Trouble in paradise: drug cartels cast shadow over Mexico’s top tourist havens
Los Cabos is no longer safe from Mexico’s bloodshed
On a recent balmy afternoon in Los Cabos, as tourists and locals frolicked in the sparkling blue sea, a group of men toting automatic weapons stormed onto a crowded beach.
By the time the attackers fled, three men lay dead beneath a grove of palm trees - another sign that the violence roiling other parts of Mexico has arrived at one of the country’s most prized and protected tourist resorts.
Los Cabos, a municipality that encompasses the cities of Cabo San Lucas, San Jose del Cabo and the 30 kilometres of beachfront resorts between them, has morphed into a battlefield since the arrest last year of drug kingpin Joaquin “El Chapo” Guzman.
Guzman’s Sinaloa cartel was once so firmly planted in the state of Baja California Sur that he and other cartel leaders vacationed here safely - along with more than a million American tourists each year. But since Guzman’s arrest and extradition to the US, the cartel has fragmented into warring factions, who are fighting each other as well as gangsters aligned with the emergent Jalisco New Generation cartel.
Although none of the recent violence has explicitly targeted tourists - the only known American victim was wounded in the leg by a stray bullet in March - the US State Department recently warned Americans to take extra precautions when visiting Los Cabos.
The department also issued a travel warning for Cancun, which this year was the site of a nightclub shooting in which several foreigners died.
Baja authorities say drugs, firearms and trained hit men have been arriving by ferry from Sinaloa state, just across the Sea of Cortez, fuelling record levels of killings in what is still one of Mexico’s most sparsely populated states, despite a steady stream of Mexican migrants who come to work in the resorts and escape violence or poverty in their home states.
The government launched 232 homicide investigations in the state from January to July, up 250 per cent from the same period last year, and up more than 1,000 per cent from five years ago.
This year, the state is on track to record an annual rate of 57 killings per 100,000 people - roughly eight times that of Los Angeles.
The vast majority of the violence is playing out in the poor desert hillside communities that house resort workers, far from the beaches that have made this region a magnet for business moguls and Hollywood stars.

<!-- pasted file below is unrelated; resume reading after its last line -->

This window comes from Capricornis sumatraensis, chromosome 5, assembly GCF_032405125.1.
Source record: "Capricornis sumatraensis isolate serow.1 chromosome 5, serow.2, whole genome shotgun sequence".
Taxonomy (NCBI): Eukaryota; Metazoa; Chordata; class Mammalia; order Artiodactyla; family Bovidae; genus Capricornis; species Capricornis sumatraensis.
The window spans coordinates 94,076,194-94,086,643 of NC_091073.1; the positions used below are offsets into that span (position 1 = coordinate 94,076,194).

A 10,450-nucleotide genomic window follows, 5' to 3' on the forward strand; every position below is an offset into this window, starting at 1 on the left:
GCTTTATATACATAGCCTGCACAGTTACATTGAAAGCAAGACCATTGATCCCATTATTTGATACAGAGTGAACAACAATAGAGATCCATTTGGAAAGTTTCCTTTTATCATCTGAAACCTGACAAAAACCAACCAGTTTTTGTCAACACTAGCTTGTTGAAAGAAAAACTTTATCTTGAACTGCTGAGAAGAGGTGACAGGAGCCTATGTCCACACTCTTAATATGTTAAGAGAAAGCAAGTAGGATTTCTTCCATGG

Last weekend, a string of killings in those poor neighbourhoods took 16 lives over three days. One of those slain was Jose Mauricio Savala Espinoza, 20, who was shot in the head Sunday afternoon near a Baptist church in San Jose del Cabo, a few miles inland from a strip of US $1,000-a-night hotels.
After the killing, as neighbours peered behind police tape to catch a glimpse of the body and investigators searched for bullets, the victim’s mother erupted in screams.
“Mauricio! Why?” cried Norma Espinoza Escarrega, 47, clutching her face.
She said she and her husband came to Los Cabos from Sinaloa 23 years ago to work in a tortilla factory. Jose Mauricio, one of their four children, had fallen in with gangsters despite her warnings that it could cost him his life.
“I told you,” she wailed, as a relative rubbed her back. “My God.”
To combat the violence, the government is building a new base for the Mexican marines in the region, and local hotels have helped pay for additional federal troops.
Even so, the violence has crept into the tourist zones, where menus are printed in English and prices are given in US dollars. In March, police and armed gangsters clashed in the lobby of the Hyatt Ziva, a US$400-a-night resort in San Jose del Cabo. In June, two severed heads were discovered in a cooler in the heart of the tourist zone in Cabo San Lucas.
The recent State Department warnings have officials worried about the potential impact on the country’s US$20 billion-a-year tourism industry. There are 20 new hotels planned in Los Cabos, including branches of the Ritz-Carlton and Four Seasons, projects that officials say will add 4,000 hotel rooms over the next two years.
Mexican authorities have gone to lengths to portray the violence as affecting only those involved in the drug trade.
Rodrigo Esponda, managing director of the Los Cabos Tourism Board, said that unlike the recent terrorists in Europe, Mexico’s gangsters rarely purposefully target general society.
Others have suggested there were political motives behind the travel warnings. In August, Mexican Tourism Secretary Enrique de la Madrid told El Universal newspaper that the travel advisories might be part of US President Donald Trump’s negotiating tactics as the US, Canada and Mexico thrash out changes to the North American Free Trade Agreement.
Some fear that Los Cabos could become like Acapulco, the Pacific Coast resort that has become Mexico’s homicide capital as warring criminal groups battle for control.
Security analyst Alejandro Hope said the violence in Los Cabos shows that the government’s successful efforts to attract foreign investment in tourism and manufacturing could be undermined by gaping income inequality and the government’s inability to contain criminal groups.
“It’s private splendour and public squalor,” Hope said.
“You have an underclass that is a breeding ground for criminal activity.”